At what age do african grey parrots start talking

African grey parrots can be taught to talk when they are young, but they do not start talking until they are about one to two years old. Not all of them will learn to talk, though — it depends on the bird’s intelligence and how much time you spend with it.

Are african greys the smartest parrot

African greys are very high in demand as pets, but some people feel that they are too intelligent. Are African greys the smartest parrot, or is it just a rumor?

African greys have been known to have great intelligence, but not all of them possess it. It depends on the environment in which they were raised and how much they were taught by their owners. A lot of owners give them commands and expect immediate obedience, even though they haven’t spent much time training the parrots. I would say that those parrots are more intelligent than those who don’t question their human family members.

Concerning the intelligence of African greys, I would say that they are smarter than many other birds. However, I don’t think one should compare birds to humans because there are several factors in intelligence that cannot be measured by comparing species to each other. For example, as with humans, some birds may be more intelligent than others because of genetics or environment during development and learning. Some may have better problem solving skills because they are able to observe things happening around them and learn from them or because they have been trained to perform certain tasks and solve problems related to these tasks.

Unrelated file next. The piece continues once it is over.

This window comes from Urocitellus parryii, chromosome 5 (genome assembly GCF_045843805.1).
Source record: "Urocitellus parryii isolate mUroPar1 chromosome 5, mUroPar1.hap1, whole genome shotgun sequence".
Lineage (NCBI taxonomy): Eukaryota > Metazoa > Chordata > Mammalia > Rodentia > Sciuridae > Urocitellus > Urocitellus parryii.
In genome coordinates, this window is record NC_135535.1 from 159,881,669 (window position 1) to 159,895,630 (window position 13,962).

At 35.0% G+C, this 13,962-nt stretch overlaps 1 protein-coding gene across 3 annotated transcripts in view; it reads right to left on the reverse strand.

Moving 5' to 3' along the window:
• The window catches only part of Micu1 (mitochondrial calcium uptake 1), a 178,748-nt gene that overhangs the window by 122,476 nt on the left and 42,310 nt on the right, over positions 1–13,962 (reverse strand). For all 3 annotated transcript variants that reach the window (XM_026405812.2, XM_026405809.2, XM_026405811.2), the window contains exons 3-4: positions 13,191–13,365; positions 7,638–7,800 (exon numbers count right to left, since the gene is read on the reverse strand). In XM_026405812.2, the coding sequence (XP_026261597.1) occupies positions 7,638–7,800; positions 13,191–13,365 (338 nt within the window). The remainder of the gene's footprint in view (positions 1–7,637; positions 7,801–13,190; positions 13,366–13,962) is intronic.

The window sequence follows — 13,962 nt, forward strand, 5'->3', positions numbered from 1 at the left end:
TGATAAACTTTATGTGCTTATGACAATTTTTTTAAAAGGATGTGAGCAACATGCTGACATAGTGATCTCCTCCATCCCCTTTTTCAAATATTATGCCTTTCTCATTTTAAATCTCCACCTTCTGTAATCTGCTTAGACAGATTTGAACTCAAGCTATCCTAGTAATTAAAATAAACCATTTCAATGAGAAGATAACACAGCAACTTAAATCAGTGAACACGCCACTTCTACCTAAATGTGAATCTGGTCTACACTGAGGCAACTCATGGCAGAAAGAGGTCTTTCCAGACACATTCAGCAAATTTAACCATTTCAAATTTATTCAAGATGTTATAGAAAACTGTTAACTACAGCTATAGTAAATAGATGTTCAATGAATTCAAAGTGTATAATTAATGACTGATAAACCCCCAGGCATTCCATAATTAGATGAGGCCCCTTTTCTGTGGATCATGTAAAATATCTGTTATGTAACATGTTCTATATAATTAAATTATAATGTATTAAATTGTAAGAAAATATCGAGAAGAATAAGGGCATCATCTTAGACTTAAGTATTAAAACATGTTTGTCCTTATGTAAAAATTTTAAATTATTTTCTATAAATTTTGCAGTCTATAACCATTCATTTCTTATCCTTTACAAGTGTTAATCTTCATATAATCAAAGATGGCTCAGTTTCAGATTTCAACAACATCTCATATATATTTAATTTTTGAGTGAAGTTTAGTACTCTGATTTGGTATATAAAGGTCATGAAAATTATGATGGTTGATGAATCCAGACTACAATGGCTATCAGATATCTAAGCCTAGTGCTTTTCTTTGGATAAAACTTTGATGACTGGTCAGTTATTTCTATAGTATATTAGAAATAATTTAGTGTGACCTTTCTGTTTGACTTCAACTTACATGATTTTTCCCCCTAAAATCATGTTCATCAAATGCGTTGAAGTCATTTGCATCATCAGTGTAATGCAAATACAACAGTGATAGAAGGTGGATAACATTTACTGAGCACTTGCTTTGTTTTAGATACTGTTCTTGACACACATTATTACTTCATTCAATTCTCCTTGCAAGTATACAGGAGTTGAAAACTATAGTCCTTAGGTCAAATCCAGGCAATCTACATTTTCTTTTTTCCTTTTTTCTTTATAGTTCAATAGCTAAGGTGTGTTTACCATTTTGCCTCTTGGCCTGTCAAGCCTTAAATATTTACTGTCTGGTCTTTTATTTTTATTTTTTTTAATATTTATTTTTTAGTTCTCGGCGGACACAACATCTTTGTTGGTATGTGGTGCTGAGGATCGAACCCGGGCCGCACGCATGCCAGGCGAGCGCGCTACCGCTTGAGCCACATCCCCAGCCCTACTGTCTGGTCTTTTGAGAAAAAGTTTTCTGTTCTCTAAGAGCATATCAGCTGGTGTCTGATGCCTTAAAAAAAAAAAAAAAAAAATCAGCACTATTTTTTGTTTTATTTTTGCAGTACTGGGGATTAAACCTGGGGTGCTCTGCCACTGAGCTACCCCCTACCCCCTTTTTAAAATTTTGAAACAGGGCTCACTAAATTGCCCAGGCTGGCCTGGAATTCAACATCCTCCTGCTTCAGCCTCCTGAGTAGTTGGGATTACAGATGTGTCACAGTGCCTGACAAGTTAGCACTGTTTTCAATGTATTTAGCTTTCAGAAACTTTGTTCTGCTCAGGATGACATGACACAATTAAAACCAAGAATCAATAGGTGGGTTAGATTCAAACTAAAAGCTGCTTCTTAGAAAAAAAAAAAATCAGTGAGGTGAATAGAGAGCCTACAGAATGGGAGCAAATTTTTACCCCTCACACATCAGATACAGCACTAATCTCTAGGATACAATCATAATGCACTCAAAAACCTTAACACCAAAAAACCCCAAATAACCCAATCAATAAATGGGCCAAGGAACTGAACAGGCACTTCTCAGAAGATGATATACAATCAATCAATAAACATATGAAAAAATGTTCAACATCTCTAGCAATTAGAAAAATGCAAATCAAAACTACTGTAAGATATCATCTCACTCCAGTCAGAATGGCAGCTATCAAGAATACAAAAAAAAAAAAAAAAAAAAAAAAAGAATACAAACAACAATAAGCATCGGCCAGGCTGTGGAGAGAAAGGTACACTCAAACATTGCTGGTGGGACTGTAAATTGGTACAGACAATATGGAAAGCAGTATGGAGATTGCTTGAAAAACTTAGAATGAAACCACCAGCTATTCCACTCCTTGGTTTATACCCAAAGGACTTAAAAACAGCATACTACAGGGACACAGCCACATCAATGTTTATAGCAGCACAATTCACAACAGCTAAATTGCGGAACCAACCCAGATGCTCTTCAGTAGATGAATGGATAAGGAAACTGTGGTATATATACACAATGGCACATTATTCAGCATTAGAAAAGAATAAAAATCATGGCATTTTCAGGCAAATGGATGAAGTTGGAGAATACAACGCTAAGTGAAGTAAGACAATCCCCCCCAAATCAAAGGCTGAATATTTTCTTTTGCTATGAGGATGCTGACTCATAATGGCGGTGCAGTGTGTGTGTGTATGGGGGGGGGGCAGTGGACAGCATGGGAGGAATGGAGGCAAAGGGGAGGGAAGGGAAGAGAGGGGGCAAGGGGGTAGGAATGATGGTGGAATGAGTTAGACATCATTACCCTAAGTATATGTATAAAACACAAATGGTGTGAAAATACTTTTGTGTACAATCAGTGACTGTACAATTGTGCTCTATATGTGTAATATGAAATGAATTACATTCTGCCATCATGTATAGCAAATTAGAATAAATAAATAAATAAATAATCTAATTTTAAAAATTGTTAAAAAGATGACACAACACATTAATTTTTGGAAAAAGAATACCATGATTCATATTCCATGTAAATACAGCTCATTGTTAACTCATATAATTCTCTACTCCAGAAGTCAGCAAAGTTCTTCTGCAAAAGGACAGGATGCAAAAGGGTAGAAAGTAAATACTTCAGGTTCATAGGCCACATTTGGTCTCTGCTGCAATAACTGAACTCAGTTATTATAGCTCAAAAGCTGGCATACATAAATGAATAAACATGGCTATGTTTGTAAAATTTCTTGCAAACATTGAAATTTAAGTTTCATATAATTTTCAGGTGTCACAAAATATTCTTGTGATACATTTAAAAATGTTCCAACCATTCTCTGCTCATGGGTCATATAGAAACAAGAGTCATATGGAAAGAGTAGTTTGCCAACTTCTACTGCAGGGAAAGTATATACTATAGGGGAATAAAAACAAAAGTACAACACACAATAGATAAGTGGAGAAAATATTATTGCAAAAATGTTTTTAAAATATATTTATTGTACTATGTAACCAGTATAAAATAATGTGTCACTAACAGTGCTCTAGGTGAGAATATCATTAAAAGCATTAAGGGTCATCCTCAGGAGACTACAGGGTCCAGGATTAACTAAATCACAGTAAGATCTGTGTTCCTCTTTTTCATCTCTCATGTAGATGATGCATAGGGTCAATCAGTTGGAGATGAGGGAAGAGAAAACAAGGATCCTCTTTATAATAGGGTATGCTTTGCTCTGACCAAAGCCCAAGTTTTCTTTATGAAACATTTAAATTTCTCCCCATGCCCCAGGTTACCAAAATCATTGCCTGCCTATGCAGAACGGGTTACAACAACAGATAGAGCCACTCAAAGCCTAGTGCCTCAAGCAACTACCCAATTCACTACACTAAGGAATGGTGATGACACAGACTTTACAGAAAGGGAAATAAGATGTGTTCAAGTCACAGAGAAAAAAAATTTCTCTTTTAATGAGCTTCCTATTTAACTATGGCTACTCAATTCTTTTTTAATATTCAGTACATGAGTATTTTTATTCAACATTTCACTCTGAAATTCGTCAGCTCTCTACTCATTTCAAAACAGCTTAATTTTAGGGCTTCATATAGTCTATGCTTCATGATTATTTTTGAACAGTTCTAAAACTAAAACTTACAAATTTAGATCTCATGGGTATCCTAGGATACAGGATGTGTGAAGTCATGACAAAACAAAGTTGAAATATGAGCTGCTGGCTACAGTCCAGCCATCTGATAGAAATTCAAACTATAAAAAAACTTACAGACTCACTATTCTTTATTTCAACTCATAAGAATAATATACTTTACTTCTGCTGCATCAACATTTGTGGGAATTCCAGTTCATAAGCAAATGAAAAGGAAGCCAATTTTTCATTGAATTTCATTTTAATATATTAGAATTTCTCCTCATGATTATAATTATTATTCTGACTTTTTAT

African greys are the most common type of pet parrot. They’re popular because they’re smart, easy to train, and beautiful. But are they the smartest?

It’s hard to prove that any one animal is smarter than another. But you can compare different animals on different things, and see how they rank. That would give a list of smart animals that may not be the most intelligent overall, but are better at some things than others. For example, if you want a bird to identify objects, you should get a cockatoo or an African grey. If you want a bird to do tricks or mimic words, you should get a budgerigar or a cockatiel.

​where to buy african grey parrot

The African grey is a very social bird and it’s important that you get one that is cage-trained and accustomed to human contact. If you get your grey from a breeder, this is less likely to be a problem.

There are a lot of places on the web where you can buy an African Grey Parrot. If you are interested in buying an African Grey, then you have come to the right place.

Birdsnow.com is the place to go if you would like to purchase one of these beautiful birds. They have some of the best prices on African Greys I have seen online. https://www.birdsnow.com/africangreyparrot.htm


The African grey parrot is one of the most popular and fun birds to have as a pet because it can speak and mimic sounds of humans It is also one of the toughest. The bird has a reputation for being the best talker among parrots according to some experts and this makes it an attractive pet for bird owners. However, training the bird can be a challenge if you don’t know what to do and how to go about it. Knowing what to feed and when to feed it is an important part of training your African grey parrot.

They are are clever birds in terms of their ability to mimic speech and other sounds they hear. If you raise them as pets, they will learn words that you want, but they can also learn how to curse their owners! They will say words like “shut up” or “go away”.

Taking Care of African Grey Parrot equies a Lifetime commitment. The African grey really is an excellent addition to any home. African greys are very social birds and do well when paired with another bird of the same species or even other companion animals, such as dogs or cats. Since they love to be around people, they make great pets for families with children of all ages.*

If you have been thinking about getting an animal as a pet then you should really consider getting an African grey because they are smart, funny, affectionate and sometimes even mischievous pets that can be enjoyed by people of all ages. They are very active and need lots of playtime outside of their cage with their owner.